Frigid temperatures, power outages lead to water problems
About 7 million people in Texas—a quarter of the nation's second-most populous state—were told to boil their water or stop using it entirely as homeowners, hospitals, and businesses grappled with broken water mains and burst pipes, many in areas unaccustomed to dealing with sustained frigid temperatures.
Winter storms during the past week in the Midwest, Texas and the South forced water service providers to scramble to manage flows as sub-freezing temperatures presented serious problems.
The Texas city of Kyle, south of Austin, asked residents Wednesday to suspend water usage until further notice because of a shortage.
"Water should only be used to sustain life at this point," the city of 45,000 said in an advisory. "We are close to running out of water supply in Kyle."
In Memphis, Tennessee, the power and water company asked residents to reduce their water usage through Friday.
Memphis, Light, Gas & Water said in a news release that it is experiencing reduced pressure across its distribution system due to freezing temperatures this week.
The utility also said it is seeing reduced reservoir levels at pumping stations and several water mains have burst. MLG&W has asked customers to refrain from leaving the water running while rinsing dishes, take short showers and hold off on washing clothes until Friday. Officials also asked customers to save water by letting faucets drip, instead of streaming water, to prevent pipes from freezing over.
Oklahoma City officials said on Twitter that power outages and extremely low temperatures caused water service interruption and low pressure for customers. Crews helped turn off water for thousands of customers who had their private water lines break.
"Leave your cabinet doors open to allow warm air to circulate," the city said in a tweet. "Do not try to use open flames or boiling water to thaw pipes."
Three hospitals in Shreveport, Louisiana, lost water because of the storm, KSLA-TV reported. City fire trucks delivered water and officials were getting bottled water for patients and staff.
In the southwest Louisiana city of Lake Charles, hospitals were faced with the possibility they might have to transfer patients to other areas because of low water pressure that followed a power outage, Mayor Nic Hunter said.
The weather also caused major disruptions to water systems in the Texas cities of Austin, Houston, San Antonio, Fort Worth, Galveston and Corpus Christi.
In Austin, residents were told Wednesday night to boil their water after the city's largest treatment plant lost power. Meanwhile, the city's fire department said it has received hundreds of broken water pipe calls since Monday. On Tuesday alone, the department fielded 685 calls about busted pipes.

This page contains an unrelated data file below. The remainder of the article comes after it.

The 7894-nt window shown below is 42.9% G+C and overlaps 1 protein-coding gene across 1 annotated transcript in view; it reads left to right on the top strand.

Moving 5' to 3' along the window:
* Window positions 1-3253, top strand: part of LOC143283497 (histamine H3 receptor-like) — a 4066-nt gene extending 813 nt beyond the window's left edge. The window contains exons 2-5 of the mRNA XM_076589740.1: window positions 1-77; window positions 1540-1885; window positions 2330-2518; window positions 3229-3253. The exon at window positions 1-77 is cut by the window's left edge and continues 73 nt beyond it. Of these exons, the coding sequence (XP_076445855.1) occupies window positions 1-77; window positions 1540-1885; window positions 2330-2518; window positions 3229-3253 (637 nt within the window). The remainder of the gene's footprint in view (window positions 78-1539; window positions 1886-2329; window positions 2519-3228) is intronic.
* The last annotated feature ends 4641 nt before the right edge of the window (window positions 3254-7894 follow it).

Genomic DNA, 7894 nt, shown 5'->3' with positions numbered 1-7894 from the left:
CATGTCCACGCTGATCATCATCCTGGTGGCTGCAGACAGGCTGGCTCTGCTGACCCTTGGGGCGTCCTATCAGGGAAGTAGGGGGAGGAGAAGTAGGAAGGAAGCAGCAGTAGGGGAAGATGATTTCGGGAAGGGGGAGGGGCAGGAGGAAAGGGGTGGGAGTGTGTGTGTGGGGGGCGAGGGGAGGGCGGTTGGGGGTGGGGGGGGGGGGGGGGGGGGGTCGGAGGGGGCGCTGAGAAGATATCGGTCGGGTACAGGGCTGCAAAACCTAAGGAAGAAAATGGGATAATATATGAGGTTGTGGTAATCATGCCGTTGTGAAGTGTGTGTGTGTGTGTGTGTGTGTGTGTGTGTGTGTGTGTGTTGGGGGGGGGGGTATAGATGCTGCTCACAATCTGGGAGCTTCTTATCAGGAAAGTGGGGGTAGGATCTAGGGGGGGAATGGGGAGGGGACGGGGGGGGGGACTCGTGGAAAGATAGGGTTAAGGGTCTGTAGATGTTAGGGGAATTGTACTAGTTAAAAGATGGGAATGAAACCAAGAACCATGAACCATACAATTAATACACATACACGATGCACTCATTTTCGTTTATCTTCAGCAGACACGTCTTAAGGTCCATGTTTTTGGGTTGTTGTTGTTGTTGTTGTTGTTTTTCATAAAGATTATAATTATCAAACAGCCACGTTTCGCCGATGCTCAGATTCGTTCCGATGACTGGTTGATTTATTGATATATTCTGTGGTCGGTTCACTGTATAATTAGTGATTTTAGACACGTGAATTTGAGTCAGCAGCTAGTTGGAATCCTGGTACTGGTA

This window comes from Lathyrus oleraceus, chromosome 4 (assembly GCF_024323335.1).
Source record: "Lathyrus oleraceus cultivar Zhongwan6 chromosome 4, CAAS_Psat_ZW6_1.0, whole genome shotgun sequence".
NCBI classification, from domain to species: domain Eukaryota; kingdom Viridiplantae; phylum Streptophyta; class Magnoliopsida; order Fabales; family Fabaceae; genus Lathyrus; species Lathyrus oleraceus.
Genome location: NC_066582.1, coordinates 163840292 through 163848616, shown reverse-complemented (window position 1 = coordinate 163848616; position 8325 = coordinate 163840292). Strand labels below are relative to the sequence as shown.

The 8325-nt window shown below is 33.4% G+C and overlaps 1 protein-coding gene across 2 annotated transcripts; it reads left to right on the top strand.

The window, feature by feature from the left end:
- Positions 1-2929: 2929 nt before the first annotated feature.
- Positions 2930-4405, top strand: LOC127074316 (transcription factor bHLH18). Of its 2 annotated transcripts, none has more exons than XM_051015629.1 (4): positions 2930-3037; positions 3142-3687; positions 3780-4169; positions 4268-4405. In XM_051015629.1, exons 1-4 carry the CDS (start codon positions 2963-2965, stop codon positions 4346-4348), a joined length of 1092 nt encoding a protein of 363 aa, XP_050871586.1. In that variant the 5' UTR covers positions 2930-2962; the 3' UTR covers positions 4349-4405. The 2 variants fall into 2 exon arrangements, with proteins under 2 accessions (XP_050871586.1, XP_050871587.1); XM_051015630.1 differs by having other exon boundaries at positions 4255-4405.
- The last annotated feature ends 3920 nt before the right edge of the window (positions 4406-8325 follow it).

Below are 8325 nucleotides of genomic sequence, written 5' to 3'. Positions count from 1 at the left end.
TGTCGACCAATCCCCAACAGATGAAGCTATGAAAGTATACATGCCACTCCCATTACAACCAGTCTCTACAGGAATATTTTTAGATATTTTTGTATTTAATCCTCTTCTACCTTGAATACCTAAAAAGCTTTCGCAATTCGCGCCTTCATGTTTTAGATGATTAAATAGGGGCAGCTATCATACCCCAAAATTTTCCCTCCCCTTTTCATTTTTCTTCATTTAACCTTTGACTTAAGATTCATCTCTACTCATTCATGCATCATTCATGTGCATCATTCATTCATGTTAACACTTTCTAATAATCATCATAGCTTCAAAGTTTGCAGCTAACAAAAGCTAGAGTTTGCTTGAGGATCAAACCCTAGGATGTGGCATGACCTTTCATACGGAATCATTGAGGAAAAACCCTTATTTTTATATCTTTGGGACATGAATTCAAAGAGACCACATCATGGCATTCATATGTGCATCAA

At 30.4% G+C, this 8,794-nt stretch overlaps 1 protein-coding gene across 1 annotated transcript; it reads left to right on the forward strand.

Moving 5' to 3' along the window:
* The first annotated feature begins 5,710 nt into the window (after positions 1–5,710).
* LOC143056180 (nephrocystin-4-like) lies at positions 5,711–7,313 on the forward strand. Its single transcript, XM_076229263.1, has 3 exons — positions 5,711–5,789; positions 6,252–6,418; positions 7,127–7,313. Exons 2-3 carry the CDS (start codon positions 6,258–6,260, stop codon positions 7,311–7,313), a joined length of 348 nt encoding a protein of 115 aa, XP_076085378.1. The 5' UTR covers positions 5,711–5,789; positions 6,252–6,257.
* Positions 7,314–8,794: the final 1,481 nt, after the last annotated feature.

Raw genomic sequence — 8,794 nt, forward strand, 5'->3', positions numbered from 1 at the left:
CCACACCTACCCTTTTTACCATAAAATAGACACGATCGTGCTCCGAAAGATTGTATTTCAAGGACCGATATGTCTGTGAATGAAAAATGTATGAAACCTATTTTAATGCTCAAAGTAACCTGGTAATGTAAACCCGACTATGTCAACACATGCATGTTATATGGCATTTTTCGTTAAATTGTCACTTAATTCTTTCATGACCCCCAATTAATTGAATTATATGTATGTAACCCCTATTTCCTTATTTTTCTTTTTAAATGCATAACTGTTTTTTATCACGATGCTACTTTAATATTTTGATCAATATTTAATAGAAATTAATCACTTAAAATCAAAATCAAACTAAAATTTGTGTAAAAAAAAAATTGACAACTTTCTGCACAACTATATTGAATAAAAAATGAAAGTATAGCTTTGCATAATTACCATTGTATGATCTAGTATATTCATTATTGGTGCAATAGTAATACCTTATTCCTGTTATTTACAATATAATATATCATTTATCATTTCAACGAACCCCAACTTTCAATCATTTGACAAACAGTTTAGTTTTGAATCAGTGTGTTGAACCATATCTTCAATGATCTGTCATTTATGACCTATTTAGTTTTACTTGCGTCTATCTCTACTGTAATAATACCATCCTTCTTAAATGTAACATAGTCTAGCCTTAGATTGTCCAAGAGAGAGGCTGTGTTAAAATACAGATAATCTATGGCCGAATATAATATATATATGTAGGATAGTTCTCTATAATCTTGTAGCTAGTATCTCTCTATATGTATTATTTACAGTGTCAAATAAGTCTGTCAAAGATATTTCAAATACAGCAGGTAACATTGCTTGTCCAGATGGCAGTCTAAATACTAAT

In Houston, also, residents were told to boil their water—if they had power to do so—because of a major drop in water pressure linked to the weather. Austin Water told residents in the southwest section of the city to boil water before using it for drinking or cooking.
Leaders in Austin and the Houston area asked residents to stop dripping water from their faucets because of a drop in water pressure.
Nueces Brewing Co. in Corpus Christi offered water to those experiencing shortages. Tap room manager Gwen Ponder said they plan to give out 2,000 gallons of filtered water originally intended for beer brewing.
"We are happy to do it," Ponder said. "These are strange times."
In Abilene, Texas, firefighters were hampered by low water pressure as they tried to extinguish a house fire, the Abilene Reporter News reported.
"They had to watch that house burn," City Manager Robert Hanna said at a news conference.
In Dallas, Gerry Gross tried in vain to reach the cut-off valve outside his home after a pipe burst and sent water pouring through the wall of his utility room. Dressed in a knit sweater and sweatpants tucked into his rubber boots, Gross, 60, struggled to use a wrench to pry open a metal cover in the sidewalk outside his home that covers the valve.
Gross said he had been without power for 36 hours and the temperature inside his home had fallen into the 30s when the pipe burst. He got power back Wednesday but he has been unable to get a plumber to come to fix the leak.
Gross wrapped the pipe in duct tape to try to dam the flow into the room that holds his washer and dryer, but it continued to seep through.
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